Veronica Mars

Roger Holland

The final scenes of Veronica Mars offered no sense of closure. Rather, we were left with the sense we'd been denied a genuinely thrilling fourth season.

Veronica Mars

Airtime: Tuesdays, 9pm ET
Cast: Kristen Bell, Enrico Colantoni, Jason Dohring, Percy Daggs III, Tina Majorino, Francis Capra, Chris Lowell
MPAA rating: N/A
Subtitle: Series Finale
Network: The CW
US release date: 2007-05-22
Remembrance and reflection how allied! What thin partitions sense from thought divide!

-- "Epistle One", Alexander Pope's An Essay On Man

Want to know how I lost my virginity? So do I.

-- Veronica Mars (Kristen Bell), Pilot

In the first episode of Veronica Mars, the schoolgirl detective summarised Epistle One of Pope's An Essay On Man as "Life's a bitch until you die." Her teacher may have been unimpressed with her interpretation, but as a prediction for the next three years, it was on the money.

Veronica Mars entered our living rooms as a petite girl with an enormous backstory. Her best friend had been murdered. Her father (Enrico Colantoni) had lost his job as town sheriff as a result of his pursuit of the victim's own father. Her mother had abandoned her family. And, icing on the cake, Veronica had recently been drugged, raped, and unfairly ostracised for being both the town slut and the daughter of the unpopular ex-sheriff.

TMI? Maybe so, but actress Kristen Bell pulled it off. Previously she had been a cheerleader with ruptured breast implants (Everwood) and a sociopathic whore (Deadwood). She'd also auditioned for the role of Chloe Sullivan in Smallville before winning the best new role for a teenage actress on TV. Yes, she was actually 24, but she looked young enough and gave the best voiceovers in town. Although the show's second episode featured Paris Hilton -- imaginatively cast as a stupid, spoilt whore with no sense of irony, Veronica Mars was still an instant hit.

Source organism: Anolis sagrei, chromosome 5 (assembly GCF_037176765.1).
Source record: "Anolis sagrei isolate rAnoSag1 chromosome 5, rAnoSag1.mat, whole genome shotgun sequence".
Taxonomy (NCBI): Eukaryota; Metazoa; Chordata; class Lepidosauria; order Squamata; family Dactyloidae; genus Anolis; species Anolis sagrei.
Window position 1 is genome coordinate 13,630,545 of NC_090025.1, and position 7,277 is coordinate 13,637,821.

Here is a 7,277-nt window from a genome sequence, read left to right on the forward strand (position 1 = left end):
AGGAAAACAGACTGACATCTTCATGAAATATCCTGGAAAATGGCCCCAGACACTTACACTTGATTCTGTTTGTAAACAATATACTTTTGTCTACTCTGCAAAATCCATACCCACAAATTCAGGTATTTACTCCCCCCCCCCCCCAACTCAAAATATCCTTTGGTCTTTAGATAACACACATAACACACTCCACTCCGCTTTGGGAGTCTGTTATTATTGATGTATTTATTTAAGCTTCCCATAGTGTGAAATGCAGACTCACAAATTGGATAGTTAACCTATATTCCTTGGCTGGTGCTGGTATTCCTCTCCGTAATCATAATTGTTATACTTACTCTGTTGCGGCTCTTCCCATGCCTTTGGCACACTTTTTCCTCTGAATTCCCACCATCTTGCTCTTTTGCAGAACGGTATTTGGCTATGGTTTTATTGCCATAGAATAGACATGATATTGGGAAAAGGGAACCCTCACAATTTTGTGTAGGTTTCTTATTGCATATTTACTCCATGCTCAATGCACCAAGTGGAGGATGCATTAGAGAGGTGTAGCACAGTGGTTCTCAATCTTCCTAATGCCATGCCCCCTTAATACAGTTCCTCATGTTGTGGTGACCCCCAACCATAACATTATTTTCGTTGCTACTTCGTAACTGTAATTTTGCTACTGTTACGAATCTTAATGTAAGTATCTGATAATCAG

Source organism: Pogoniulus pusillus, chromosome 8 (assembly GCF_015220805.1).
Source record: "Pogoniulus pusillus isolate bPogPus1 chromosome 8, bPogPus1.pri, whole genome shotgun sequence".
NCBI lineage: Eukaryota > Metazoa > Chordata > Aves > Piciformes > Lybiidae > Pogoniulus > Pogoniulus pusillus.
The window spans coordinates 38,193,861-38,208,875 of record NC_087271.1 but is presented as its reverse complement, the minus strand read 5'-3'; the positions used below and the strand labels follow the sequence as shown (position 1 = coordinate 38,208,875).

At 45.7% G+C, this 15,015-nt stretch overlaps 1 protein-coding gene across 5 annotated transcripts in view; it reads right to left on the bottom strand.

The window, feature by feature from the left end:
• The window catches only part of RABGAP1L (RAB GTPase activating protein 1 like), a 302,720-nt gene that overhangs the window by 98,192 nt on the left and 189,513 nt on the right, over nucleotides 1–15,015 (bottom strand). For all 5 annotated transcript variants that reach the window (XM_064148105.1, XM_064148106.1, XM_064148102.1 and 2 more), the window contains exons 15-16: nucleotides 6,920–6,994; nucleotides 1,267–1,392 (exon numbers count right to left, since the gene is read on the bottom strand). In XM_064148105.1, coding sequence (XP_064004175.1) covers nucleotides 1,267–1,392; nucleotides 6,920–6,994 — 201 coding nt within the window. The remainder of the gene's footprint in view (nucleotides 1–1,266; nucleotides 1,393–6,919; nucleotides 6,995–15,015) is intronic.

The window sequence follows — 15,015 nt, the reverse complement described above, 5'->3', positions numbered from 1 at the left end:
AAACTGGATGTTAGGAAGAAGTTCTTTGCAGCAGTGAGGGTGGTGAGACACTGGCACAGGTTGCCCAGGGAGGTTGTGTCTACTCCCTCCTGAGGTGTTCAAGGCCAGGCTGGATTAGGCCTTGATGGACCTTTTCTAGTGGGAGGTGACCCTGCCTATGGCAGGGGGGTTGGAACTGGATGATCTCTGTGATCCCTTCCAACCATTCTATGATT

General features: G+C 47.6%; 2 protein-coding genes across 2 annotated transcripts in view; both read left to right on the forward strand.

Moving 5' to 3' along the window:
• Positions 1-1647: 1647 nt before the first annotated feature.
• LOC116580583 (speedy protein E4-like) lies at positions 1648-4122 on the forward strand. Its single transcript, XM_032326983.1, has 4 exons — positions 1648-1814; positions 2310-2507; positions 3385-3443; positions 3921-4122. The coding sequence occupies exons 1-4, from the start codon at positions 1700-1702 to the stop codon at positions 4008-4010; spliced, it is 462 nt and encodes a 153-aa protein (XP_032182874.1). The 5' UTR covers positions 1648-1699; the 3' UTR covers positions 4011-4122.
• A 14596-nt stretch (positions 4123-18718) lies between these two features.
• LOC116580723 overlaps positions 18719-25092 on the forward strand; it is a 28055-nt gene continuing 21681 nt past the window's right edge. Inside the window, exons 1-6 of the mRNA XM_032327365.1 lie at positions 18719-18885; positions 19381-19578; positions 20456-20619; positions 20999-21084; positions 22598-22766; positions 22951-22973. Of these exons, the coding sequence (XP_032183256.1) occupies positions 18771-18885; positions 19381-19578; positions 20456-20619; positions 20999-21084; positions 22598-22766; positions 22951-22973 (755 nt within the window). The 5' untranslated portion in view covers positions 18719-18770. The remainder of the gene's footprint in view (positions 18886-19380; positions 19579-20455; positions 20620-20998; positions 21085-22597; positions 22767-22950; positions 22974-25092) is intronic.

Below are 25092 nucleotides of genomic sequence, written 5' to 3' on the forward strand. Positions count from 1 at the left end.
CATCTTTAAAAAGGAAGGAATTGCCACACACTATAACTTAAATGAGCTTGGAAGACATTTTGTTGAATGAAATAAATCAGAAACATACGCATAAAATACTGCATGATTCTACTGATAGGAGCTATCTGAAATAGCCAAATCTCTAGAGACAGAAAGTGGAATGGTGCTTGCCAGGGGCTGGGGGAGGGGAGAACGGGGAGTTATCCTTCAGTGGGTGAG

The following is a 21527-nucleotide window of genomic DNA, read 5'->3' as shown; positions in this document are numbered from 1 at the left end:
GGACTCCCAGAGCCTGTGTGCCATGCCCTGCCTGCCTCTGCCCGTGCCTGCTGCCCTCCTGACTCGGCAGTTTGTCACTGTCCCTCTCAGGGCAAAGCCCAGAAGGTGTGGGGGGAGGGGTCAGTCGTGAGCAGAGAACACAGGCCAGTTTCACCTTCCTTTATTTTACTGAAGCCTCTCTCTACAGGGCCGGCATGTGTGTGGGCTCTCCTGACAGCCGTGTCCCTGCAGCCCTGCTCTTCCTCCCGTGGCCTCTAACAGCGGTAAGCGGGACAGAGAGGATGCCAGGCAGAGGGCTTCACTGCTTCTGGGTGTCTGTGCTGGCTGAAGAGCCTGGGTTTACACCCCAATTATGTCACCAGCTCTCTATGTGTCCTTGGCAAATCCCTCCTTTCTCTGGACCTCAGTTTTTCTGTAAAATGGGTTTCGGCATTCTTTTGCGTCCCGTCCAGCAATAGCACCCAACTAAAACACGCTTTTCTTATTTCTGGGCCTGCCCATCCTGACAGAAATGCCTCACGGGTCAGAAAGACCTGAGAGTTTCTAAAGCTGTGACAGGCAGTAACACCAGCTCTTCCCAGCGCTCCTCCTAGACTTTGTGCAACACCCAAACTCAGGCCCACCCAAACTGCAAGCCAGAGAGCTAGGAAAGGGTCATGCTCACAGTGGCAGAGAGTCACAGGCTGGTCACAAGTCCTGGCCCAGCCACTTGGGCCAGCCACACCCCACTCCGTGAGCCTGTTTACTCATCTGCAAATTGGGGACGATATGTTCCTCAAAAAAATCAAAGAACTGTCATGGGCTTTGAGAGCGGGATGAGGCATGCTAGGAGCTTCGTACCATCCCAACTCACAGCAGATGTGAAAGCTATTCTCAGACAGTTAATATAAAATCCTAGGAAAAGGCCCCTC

All things, however, are relative. Just as Veronica suffered crisis after crisis, so her show experienced perennially low ratings. At the end of its first season, VM was the 148th ranked primetime TV series (out of 156) with an average of just 2.5 million viewers. The second season simultaneously lost 200,000 viewers and improved three places in the rankings. This time, however, the CW's Entertainment President Dawn Ostroff finally cancelled our girl. Or, as they say in these parts, put her on permanent hiatus. Ms. Mars' fans are obviously desolate at their loss, but I'm already over it. In comparison to stillborn shows such as Drive, VM has had a good long run, and it's better to celebrate that we had three (very nearly) full seasons with Veronica rather than throw ourselves on her funeral pyre.

Best. Show. Ever. Seriously, I've never gotten more wrapped up in a show I wasn't making, and maybe even more than those. Crazy crisp dialogue. Incredibly tight plotting. Big emotion, I mean BIG, and charismatic actors and I was just DYING from the mystery and the relationships and PAIN... These guys know what they're doing on a level that intimidates me. It's the Harry Potter of shows."

--Joss Whedon boosts Veronica Mars on his blog (12 August 2005)

Joss Whedon had it right. The first season of VM was utterly compelling, Film Noir meets Beverly Hills 90210, and then some. The plot, which spanned the entire season, was rooted deep in moral ambiguity, sexual tension, and murder. The storytelling was supported by a potent combination of voiceover and flashback, and the whole was delivered in a stunning visual style. One favourite technique was the short-lens shot, both to emphasize the distance between Veronica and her peers and to focus our attention on the isolated protagonist. At times, VM came dangerously close to Art.

The second season was less outstanding, but it was still one of the best things on TV. Kevin Smith and Joss Whedon made cameo appearances; Alyson Hannigan featured in three episodes and Charisma Carpenter had a recurring role throughout. The comparisons between Veronica and another California-based, pint-sized, blonde kicker of butts hardly needed such reinforcing, and Veronica Mars was always much more than just Buffy P.I.. Approaching issues such as race and class with the same wry intelligence she brought to bear on rape, murder, and missing monkeys, Veronica tracked her teen noir lineage all the way back to Veronica Lake in The Blue Dahlia and Winona Ryder in Heathers.